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Drag force on scaled models.

Hi,

I have this strange question in my mind. many of you would say "its silly". But i really need know the answer for this.

In wind tunnels, it has been accepted a standard practice to use scaled models (like 1:5). My question is "wont the scaled model shows reduced drag force?". I mean, considering the test is carried out for a constant velocity, air density is also constant, drag coefficient and area are only remaining. drag coefficient is constant for a given vehicle and its size. so, if we scale the model 5 times (in case of 1:5 scaled model usage), the drag should reduce since the drag force is directly proportional to frontal area and all other quantities are constant (drag force= 0.5 * drag co-efficient * density * frontal area * velocity squared). can some one please suggest me to read something which shows how to compensate for this?

Many thanks,

Arun

 Longines June 30, 2010 07:19

HI, ARUN,

you cannot fix the velocity, since the velocity needs to be scaled (scale^0.5)accordingly.

 kr63 June 30, 2010 10:26

Hi

Two thing important are geometric similarity and Reynould number.
More over when testing The coefficents like Cd are more important.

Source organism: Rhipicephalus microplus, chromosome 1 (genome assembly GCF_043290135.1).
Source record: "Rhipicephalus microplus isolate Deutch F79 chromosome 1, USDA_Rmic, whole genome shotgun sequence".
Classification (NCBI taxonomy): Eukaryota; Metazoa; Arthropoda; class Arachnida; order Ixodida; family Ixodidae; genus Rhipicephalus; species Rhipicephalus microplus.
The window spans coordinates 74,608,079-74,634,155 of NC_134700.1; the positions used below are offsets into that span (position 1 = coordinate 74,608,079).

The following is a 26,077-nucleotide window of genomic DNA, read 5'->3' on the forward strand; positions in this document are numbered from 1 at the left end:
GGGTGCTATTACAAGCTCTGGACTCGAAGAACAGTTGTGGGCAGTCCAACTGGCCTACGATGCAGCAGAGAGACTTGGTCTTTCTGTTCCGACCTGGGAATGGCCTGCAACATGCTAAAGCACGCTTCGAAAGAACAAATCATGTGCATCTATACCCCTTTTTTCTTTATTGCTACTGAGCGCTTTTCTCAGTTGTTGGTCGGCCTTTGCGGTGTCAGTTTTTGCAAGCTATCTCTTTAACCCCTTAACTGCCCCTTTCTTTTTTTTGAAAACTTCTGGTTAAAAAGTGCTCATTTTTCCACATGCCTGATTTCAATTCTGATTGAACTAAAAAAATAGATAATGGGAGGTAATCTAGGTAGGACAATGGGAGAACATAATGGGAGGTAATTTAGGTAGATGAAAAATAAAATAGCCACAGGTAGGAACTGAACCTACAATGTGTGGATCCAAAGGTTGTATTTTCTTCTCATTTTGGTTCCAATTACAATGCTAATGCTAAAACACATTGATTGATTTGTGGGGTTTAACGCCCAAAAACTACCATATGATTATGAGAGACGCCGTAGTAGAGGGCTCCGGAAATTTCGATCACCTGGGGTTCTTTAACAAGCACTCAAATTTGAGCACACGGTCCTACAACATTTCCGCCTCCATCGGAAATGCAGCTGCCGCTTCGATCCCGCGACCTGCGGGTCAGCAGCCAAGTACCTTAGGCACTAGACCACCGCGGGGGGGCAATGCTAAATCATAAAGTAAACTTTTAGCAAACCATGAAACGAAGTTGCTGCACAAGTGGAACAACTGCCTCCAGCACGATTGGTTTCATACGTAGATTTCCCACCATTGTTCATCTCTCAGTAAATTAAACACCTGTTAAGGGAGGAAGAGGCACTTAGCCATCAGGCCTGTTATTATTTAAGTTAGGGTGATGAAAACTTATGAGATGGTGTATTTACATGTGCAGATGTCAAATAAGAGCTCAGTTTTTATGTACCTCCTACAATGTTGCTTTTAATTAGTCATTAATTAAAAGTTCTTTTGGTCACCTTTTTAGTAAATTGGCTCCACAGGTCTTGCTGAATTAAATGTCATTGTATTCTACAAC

hi,

thanks people, that was quite helpful. but still, i have these things to say:

1. coming to geometric similarity, when we do a scaled model testing, it is an exact replica of the original full sized car, but smaller in size. hence, its geometrical equivalence is satisfied.
2. and about reynold's number, if we carry out the test for a same inlet velocity (say 80kmph), reynold's number also should remain constant.

in this situation, how do we compensate for the drag reduction caused by the smaller size of the scaled models?

many thanks,

Arun

 kr63 July 1, 2010 08:11

Idealy geometric similarity is to be maintained. When you define your problem and level of accuracy required then you can decide which details can be left out.
When you know the Re No and Cd you can estimate the actual drag of the vehicle.

Yes. Geometric similarity is maintained. But what about size? Lets see the problem like this:

we have a big rock 10mx10mx10m (taking it as an actual sized car) and we measure the drag force on it taking it to a wind tunnel, with wind speed of say 80kmph. we get some value "Z".

now we have a 1:5 scale model rock which makes it 2mx2mx2m (this is our scaled model of car). we take it to wind tunnel and measure drag force on it with the same wind speed. we get less drag because the scaled model's projected area is less tham that of the actual rock.

because it is a simple geometry (cube), we can straight away say drag force ratio is 5:1 between the large rock and the smaller. how can we judge the change in drag because of size when it comes to a much much complex geometry like car?

I hope I am more clear this time.

Arun